Air ambulance service takes flight


The first Cayman-based air ambulance service will start evacuating patients as early as next month, when a U.S. company begins offering medical services to all local hospitals. 

Aitheras Aviation Group will provide the service to the Health Services Authority, Health City Cayman Islands and Chrissie Tomlinson Memorial Hospital.  

Having an air ambulance service on island means a quicker turnaround time for transporting patients, which could mean saving lives, said Mitch Stanaland, the company’s operations manager.  

“When you are talking about a cardiac or stroke event, time is muscle. The longer a patient has to wait, the worse the outcomes are,” said Mr. Stanaland. 

“Having an air ambulance here will be able to decrease the mortality and morbidity of the Cayman people.”  

Prior to such service on island, health officials relied on air ambulances from the United States to evacuate patients in need of emergency care, which took anywhere between three to eight hours, said Mr. Stanaland. Now, he said, a patient will be able get overseas care in under two hours. Mark Scotland, former health minister and now a director of Aitheras Aviation Group, said he first met with the company last September.  

“The company was interested in establishing a presence here, and I was introduced to them through a mutual acquaintance, long after I was a minister in government,” he said. “Since then, we worked together to establish the business here.” 

A Cessna Citation Ultra V jet is stationed at Island Air at the Owen Roberts International Airport and will be available to transport patients around the clock, seven days a week.  

The 17-foot-jet is equipped to carry up to two patients at a time, including two medical personnel, two pilots and “all the necessary gear to take care of the patient from one hospital to the next,” said Mr. Stanaland. Another Citation jet will be positioned in Fort Lauderdale, Florida, as a back-up unit.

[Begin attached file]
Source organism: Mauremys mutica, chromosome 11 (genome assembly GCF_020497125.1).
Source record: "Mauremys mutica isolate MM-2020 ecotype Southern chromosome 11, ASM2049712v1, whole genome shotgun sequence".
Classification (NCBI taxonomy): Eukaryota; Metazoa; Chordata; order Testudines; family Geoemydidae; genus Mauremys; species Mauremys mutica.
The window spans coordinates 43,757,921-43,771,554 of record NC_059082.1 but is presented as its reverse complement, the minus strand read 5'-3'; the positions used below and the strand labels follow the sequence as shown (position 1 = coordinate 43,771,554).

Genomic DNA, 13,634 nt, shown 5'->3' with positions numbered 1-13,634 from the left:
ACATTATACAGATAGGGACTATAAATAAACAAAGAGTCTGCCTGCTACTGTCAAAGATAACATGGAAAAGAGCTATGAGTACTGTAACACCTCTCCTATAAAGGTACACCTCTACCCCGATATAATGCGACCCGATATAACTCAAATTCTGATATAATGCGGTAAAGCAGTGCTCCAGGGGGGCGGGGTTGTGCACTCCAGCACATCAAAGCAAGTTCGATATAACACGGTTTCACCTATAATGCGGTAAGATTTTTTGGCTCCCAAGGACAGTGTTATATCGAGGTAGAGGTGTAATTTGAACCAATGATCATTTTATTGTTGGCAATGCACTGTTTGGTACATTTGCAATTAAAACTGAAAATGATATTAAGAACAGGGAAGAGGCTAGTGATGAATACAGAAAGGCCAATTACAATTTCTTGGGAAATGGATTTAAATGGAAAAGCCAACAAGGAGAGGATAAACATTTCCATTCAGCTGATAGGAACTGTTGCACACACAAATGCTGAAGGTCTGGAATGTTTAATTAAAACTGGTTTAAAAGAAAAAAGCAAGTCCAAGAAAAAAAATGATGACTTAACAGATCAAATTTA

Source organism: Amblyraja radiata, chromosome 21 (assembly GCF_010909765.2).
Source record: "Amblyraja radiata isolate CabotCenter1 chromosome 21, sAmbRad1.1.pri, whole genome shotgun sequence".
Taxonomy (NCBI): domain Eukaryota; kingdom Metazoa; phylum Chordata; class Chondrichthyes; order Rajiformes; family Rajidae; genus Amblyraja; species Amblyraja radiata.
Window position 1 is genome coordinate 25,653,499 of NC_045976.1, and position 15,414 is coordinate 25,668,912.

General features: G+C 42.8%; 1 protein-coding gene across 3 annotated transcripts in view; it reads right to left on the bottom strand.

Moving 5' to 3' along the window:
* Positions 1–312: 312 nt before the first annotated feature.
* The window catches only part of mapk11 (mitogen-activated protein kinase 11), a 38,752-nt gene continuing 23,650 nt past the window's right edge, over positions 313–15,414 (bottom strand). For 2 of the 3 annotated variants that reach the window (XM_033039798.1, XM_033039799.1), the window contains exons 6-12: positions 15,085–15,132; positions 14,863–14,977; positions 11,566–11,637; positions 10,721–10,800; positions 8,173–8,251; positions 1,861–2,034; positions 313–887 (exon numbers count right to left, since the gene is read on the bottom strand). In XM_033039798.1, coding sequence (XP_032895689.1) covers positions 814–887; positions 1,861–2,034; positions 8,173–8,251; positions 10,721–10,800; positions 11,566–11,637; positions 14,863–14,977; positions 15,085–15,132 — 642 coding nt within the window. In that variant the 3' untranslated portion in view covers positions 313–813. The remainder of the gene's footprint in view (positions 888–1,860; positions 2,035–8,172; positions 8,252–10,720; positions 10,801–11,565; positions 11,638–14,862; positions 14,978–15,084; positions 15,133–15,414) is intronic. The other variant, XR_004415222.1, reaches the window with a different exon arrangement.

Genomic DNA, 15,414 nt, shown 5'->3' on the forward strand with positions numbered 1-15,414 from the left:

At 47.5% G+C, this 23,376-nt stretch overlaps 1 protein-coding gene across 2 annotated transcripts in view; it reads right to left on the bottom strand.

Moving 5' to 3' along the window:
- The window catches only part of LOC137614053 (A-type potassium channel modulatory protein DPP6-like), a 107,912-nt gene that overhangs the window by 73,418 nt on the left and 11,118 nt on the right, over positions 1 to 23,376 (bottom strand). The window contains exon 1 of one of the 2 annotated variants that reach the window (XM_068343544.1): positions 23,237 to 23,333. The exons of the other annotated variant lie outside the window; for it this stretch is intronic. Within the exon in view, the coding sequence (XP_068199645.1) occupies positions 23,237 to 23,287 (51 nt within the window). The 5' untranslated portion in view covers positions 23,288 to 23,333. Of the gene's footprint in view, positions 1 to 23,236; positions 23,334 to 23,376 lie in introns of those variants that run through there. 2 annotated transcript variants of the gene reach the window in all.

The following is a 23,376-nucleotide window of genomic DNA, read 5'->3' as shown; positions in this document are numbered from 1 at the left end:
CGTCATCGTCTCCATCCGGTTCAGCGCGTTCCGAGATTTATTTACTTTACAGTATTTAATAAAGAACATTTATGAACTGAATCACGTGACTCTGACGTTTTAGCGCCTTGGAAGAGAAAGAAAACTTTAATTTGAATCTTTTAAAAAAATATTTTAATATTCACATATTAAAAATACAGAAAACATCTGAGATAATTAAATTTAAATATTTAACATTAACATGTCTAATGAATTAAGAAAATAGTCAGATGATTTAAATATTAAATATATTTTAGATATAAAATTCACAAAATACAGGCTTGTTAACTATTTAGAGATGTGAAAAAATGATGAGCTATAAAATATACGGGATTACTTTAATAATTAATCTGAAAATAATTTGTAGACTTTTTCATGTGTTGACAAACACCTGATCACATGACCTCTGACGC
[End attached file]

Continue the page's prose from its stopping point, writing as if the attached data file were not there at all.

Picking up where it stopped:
“Historical volumes indicate we don’t need a second plane here right now,” said Mr. Stanaland. “We are expecting about two flights a week.” This works out to roughly 270 flights per year. 

CINICO health insurance paid slightly more than $800,000 for 71 medical evacuations during the financial year ending July 2012. That represents a fraction of the total number of evacuations with private insurance companies. 

Mr. Stanaland said the air ambulance company would be able to offer its services to local insurance providers for “less than it has customarily been done for [in the past].” 

Mr. Scotland said the reduced turnaround time would also contribute to financial savings. “… Someone who gets care seven hours earlier is going to cost less [to insurers] overall than someone who had to wait seven hours to get care.” 

The company has partnered with Cayman Air Medical Services, which is owned by Dr. Steve Tomlinson, to train local hospitals’ staff as medical personnel on a part-time basis for the company. The air ambulance staff will include paramedics, registered nurses and doctors, according to Mr. Scotland.  

“Right now we have 18 persons to work on an as-needed basis to fulfill a roster,” he said. 

Lizzette Yearwood, CEO of the Health Services Authority, said in a statement Wednesday, “The HSA welcomes support from any provider in the community … as we work together to provide life-saving attention to our people.” Mr. Scotland said that while there has been a decline in the air ambulance figures due improvements in the medical care, there will always be a need for emergency air services.  

Aitheras Aviation Group, which is headquartered in Cleveland, Ohio, operates a fleet of 13 aircraft designed for medical transport. 


Mitch Stanaland stands between pilots Matt Wagner and Jamie Hocutt in front of the new air ambulance.

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